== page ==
Michael (Robert De Niro), Steven (John Savage), and Nick (Christopher Walken) are lifelong friends that all work in a factory together during America's war with Vietnam. They are all three very close to one another, and decide to go and fight in the war. But just before they leave Steven marries and a big farwell party is held for them, and the friends go on one final deer hunting trip together. But once at war Michael and the gang are captured and forced to play Russian Roulette. Michael and Nick come up with a plan so that they can escape, and it works. But afterwards the three get separated again, and find that their lives are going to take a very quick turn downhill.
Before recently seeing this film for the first time, I had heard that the actual length hurt it a bit, and many did not find it to be quite the masterpiece that some do. So I prepared myself for what I was about to see, and watched the film. The Deer Hunter is in every possible way one of the greatest films I have ever seen. Yes, it is unusually long, and some will probably find it very boring, but the way the characters are developed is so brilliant that the film is entirely unforgettable. The Deer Hunter is no doubt a tear jerker, and is very hard to stomach at times, but I am recommending this film to anyone and everyone, whether you love movies or not. Every American alive needs to have seen this, maybe that is just me, but in my opinion it is that important.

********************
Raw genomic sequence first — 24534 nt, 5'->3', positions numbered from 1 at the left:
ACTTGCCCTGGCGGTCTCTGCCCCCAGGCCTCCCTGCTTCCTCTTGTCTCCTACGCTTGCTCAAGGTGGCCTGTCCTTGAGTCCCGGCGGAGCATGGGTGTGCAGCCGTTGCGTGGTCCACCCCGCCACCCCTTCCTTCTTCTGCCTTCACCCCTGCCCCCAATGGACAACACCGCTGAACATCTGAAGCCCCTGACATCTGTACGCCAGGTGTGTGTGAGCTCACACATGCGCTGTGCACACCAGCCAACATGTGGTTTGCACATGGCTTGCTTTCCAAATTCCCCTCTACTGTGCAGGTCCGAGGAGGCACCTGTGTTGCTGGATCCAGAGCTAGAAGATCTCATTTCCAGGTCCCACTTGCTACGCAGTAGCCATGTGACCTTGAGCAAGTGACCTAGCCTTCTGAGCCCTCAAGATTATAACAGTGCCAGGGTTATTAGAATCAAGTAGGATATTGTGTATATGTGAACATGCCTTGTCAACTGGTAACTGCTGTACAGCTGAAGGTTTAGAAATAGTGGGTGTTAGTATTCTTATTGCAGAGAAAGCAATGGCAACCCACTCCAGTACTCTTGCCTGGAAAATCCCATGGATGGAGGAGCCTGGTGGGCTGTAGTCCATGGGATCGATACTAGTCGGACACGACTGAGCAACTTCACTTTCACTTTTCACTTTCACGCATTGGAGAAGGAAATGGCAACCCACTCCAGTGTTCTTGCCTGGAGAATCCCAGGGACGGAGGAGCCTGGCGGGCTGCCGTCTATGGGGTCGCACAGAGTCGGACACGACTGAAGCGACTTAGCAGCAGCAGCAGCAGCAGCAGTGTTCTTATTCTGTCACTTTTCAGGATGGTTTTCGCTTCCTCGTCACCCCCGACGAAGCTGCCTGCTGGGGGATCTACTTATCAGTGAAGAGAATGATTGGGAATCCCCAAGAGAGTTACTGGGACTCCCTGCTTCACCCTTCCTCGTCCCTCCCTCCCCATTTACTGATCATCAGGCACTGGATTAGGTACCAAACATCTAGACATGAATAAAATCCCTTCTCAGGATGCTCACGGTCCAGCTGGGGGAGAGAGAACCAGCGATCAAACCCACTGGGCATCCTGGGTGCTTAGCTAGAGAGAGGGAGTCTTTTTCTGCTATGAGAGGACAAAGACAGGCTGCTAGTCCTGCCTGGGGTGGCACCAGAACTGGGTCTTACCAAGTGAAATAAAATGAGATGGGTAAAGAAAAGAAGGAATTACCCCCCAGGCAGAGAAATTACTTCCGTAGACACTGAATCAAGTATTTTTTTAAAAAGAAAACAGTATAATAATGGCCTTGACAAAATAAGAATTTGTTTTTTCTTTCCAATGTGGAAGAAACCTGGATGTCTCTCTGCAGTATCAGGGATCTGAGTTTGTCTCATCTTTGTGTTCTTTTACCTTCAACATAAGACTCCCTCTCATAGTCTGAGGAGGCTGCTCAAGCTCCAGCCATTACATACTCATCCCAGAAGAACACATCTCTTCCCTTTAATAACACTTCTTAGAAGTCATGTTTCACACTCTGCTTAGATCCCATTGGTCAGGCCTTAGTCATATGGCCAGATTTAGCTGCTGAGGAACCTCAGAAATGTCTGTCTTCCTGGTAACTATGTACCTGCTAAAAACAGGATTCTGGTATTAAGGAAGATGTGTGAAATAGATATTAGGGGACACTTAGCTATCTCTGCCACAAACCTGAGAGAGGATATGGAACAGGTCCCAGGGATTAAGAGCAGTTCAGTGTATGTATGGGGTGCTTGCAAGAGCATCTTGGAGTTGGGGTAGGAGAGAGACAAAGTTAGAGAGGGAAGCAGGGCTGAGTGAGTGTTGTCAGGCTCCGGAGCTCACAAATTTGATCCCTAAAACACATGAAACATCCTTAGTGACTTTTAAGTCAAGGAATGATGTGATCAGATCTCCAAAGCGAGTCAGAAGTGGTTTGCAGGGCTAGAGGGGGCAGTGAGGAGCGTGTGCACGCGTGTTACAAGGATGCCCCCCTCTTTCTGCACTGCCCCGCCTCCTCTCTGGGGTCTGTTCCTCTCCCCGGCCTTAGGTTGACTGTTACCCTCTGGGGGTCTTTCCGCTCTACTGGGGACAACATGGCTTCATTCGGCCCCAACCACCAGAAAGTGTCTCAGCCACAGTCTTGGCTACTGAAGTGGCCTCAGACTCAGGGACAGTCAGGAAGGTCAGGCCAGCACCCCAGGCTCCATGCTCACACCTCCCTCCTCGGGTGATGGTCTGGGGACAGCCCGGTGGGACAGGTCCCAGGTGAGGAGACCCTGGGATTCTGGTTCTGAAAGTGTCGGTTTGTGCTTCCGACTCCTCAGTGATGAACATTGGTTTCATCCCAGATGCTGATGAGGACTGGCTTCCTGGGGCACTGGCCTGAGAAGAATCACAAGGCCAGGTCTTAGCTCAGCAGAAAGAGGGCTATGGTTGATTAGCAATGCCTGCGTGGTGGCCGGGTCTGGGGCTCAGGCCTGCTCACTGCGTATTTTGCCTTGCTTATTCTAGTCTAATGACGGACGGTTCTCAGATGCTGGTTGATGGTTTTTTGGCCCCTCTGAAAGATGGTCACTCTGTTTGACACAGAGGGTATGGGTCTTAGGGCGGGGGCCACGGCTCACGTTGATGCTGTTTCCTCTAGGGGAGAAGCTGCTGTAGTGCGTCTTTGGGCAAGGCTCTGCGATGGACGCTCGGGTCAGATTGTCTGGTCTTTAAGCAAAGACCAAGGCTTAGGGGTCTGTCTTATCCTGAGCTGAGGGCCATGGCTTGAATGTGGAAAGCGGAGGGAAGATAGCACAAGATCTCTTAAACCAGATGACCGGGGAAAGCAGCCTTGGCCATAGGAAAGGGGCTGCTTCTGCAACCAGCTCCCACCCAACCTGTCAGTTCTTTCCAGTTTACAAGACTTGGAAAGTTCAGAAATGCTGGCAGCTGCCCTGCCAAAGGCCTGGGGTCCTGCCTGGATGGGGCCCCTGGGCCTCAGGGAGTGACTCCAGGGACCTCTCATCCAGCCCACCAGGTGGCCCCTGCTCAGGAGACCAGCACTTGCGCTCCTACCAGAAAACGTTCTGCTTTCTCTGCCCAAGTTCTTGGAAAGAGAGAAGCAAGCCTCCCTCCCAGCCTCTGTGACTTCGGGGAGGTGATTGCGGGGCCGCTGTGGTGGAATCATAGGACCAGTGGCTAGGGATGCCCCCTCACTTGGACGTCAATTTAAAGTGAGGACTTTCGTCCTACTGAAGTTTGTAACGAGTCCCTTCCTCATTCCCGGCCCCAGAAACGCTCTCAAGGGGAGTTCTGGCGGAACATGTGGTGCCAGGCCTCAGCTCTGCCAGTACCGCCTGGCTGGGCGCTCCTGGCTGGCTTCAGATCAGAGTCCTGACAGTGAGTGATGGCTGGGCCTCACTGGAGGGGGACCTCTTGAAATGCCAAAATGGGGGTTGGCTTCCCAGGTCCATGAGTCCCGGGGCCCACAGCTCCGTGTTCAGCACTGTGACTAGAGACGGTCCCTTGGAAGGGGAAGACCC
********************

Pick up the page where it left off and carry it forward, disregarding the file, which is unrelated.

The story is so unbelievably horrible in the sense of the true horrors that it captures, but is stunningly perfect in the same way. Across the world America is quite well known for its power as far as war goes, and I think every American can speak for the terror the country went through during the war with Vietnam. Obviously some will not be able to appreciate The Deer Hunter as others will, and that is partly because most younger people that didn't live during the war will not be able to fully understand the film as well as the people who actually fought in it, or knew people who did. I am definitely not old enough to have lived during that time, but Vietnam affected my family way more than any other war, and I hear plenty of stories on any regular day. Not to mention that I am particularly interested in American history. I would not say that The Deer Hunter is a war film, but more of a film about the lives of the people in war, and how they affected the lives around them. The beginning character developement is about as impressive as it gets. It may take awhile, but the audience learns about the three main characters, their friends, and even their hunting trips. The characters are young and easy to relate to, and many viewers will find them all very likeable. Depending on how you look at the film this could be both a good, or bad thing. Just any regular movie watcher will probably find this film depressing and too sad to watch a second time, which is exactly why every American should see it. Yes, it is very sad, but Vietnam was a sad war and one of the lower points in American history. Younger people nowadays need to understand about this war, and I know they want a happy movie but I hate it, Vietnam just was not a happy time for anyone. The Deer Hunter is a tragic film, but in the way that it shows that it is a tragedy is how the film succeeds.